A new breed of games are tearing up the multiplayer rulebook, and rewriting things for the better, meaning capture the flag will never be the same again...
This generation of consoles are always connected to the web though. Now you don’t have to log in to an online lobby to see who else wants to play, your machine can sort that for you automatically. That’s opened the door for whole new types of multiplayer, ones which spill into your single player game, and don’t even bother with rules - and they tell us a surprising amount about ourselves. These are the games breaking out of the box:
Always on co-op
Even played with your console’s ethernet cable yanked out, Journey was one of the finest games of 2012. The PlayStation 3 title’s basic premise - wander across a desert vista towards a lofty mountain goal - sound bland, but the beauty’s in the game’s design.
You can shout and jump, that’s it, and it’s what makes your random encounters with other players working their way through the game as you so fascinating. Now and again your world will cross with that of someone playing at exactly the same time as you: you can guide each other through the labyrinth with a yell and a nudge, but nothing more, and eventually you part ways, vanishing back into separate universes.
This new form of seamless co-op has popped up in other games too. Last year’s iron hard Dark Souls lets you leave messages for others, or place markers down when you need help, letting other players in the same spot tear through dimensions and jump in to slay a boss with you. Unfortunately, doing so also leaves you open to something much worse....
When help is your worst nightmare
Asking for co-op help in Dark Souls also leaves you open to invasion. Players can hop into your game, and try to fight you to the death instead, just to ruin your day. It’s this element which makes Dark Souls’ single-player/multiplayer so exciting: you’re throwing the dice every time you ask for help.
The team at creator Namco-Bandai like to mess with gamers’ minds, and if you needed further proof get a load of one nasty extra they didn’t need to add: the Gravelord. You can unleash this undead pest on another player’s world, and it’ll pursue them until they die. You’ll never know if it worked, so why do it? Just because you can.
Survival of the fittest
Multiplayer games used to have rules - capture the flag, win the race, first to 10 - but there’s a new multiplayer now, one that asks you, what do you want to do? While Journey and Dark Souls chuck people into each other’s paths now and again to see what happens, we’ve recently seen a trend for open-ended multiplayer games where you can do whatever you like.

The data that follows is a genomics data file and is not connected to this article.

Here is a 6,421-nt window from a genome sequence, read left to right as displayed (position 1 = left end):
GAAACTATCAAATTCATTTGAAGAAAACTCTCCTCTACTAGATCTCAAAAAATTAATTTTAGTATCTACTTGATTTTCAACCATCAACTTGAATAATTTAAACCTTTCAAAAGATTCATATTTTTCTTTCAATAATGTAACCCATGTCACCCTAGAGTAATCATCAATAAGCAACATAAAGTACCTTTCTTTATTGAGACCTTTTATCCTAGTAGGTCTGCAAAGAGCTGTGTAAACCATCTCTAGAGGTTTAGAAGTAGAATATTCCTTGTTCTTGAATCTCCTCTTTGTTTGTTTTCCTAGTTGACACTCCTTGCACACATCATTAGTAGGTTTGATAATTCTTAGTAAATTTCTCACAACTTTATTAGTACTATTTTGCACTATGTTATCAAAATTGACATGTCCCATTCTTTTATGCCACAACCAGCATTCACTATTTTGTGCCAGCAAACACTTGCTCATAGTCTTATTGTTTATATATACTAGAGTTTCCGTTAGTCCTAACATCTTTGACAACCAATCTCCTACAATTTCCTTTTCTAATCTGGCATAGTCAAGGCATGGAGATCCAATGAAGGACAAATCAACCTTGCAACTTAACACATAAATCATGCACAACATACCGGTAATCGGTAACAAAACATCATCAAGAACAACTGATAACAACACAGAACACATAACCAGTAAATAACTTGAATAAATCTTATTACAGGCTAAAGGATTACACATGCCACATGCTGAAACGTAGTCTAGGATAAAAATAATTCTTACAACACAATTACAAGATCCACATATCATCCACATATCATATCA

DayZ’s the best example: the insanely popular zombie game drops you in a map with hordes of the infected, and plenty of other survivors. Do you work together and help others to survive, or do you kill other innocents just so you can eat? That’s up to you. Even the game’s creators have a hard time making these choices.
"Players have got the choice as to whether people want to kill each other or not,” the team’s production manager told Red Bull UK last year. “It’s all about player driven stories,” he said, before admitting that he can be “horrendously cruel” in the game. Psychologists are studying how the game’s millions of fans play in the hopes of finding out more about human instinct when dropped in life or death scenarios they’d have no other way of creating.
DayZ’s not the only example though. It’s inspired games other games like The War Z, where you can all work together if you like, or turn things into the Hunger Games at the push of a button, and then there’s the multiplayer mod for Just Cause 2, which drops thousands of people on an island stuffed full of helicopters, boats, tanks and rocket launchers. Plenty of people work together to create mayhem, driving speedboats up mountains or grappling off the sides of fighter jets: plenty more just run amok with machine guns.
There’s more to come for fans of unconventional multiplayer too. We’re just months away from the launch of Grand Theft Auto V, and we’ve got high hopes for the ultimate crime-spree sandbox game.
The creators at Rockstar Games haven’t spilled details, but have teased that “GTA V will do for multiplayer open world games what GTA 3 did for open world single-player games.” That’s a promising sign: a whole city to explore together with no rules could make the finest multiplayer mayhem yet. Here’s hoping you’ll be able to gatecrash other players’ games too.